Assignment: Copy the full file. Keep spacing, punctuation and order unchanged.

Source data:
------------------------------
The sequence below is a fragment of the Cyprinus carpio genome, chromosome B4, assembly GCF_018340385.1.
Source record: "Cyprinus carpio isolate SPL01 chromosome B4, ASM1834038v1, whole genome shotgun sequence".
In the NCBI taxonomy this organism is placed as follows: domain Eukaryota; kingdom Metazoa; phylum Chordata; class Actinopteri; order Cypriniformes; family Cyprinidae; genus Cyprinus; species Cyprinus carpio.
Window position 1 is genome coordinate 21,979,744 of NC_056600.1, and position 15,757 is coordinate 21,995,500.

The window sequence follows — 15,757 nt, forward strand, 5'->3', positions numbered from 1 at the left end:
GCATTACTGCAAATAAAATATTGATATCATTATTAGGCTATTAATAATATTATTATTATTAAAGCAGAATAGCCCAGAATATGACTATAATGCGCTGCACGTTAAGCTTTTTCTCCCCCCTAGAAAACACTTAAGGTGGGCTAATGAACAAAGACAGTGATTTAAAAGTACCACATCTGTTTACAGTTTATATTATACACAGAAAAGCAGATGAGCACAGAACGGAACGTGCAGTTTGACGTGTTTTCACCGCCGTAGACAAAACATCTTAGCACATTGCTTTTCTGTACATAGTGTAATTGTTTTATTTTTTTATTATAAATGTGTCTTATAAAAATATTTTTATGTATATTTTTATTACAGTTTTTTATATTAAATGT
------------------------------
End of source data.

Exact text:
The sequence below is a fragment of the Cyprinus carpio genome, chromosome B4, assembly GCF_018340385.1.
Source record: "Cyprinus carpio isolate SPL01 chromosome B4, ASM1834038v1, whole genome shotgun sequence".
In the NCBI taxonomy this organism is placed as follows: domain Eukaryota; kingdom Metazoa; phylum Chordata; class Actinopteri; order Cypriniformes; family Cyprinidae; genus Cyprinus; species Cyprinus carpio.
Window position 1 is genome coordinate 21,979,744 of NC_056600.1, and position 15,757 is coordinate 21,995,500.

The window sequence follows — 15,757 nt, forward strand, 5'->3', positions numbered from 1 at the left end:
GCATTACTGCAAATAAAATATTGATATCATTATTAGGCTATTAATAATATTATTATTATTAAAGCAGAATAGCCCAGAATATGACTATAATGCGCTGCACGTTAAGCTTTTTCTCCCCCCTAGAAAACACTTAAGGTGGGCTAATGAACAAAGACAGTGATTTAAAAGTACCACATCTGTTTACAGTTTATATTATACACAGAAAAGCAGATGAGCACAGAACGGAACGTGCAGTTTGACGTGTTTTCACCGCCGTAGACAAAACATCTTAGCACATTGCTTTTCTGTACATAGTGTAATTGTTTTATTTTTTTATTATAAATGTGTCTTATAAAAATATTTTTATGTATATTTTTATTACAGTTTTTTATATTAAATGT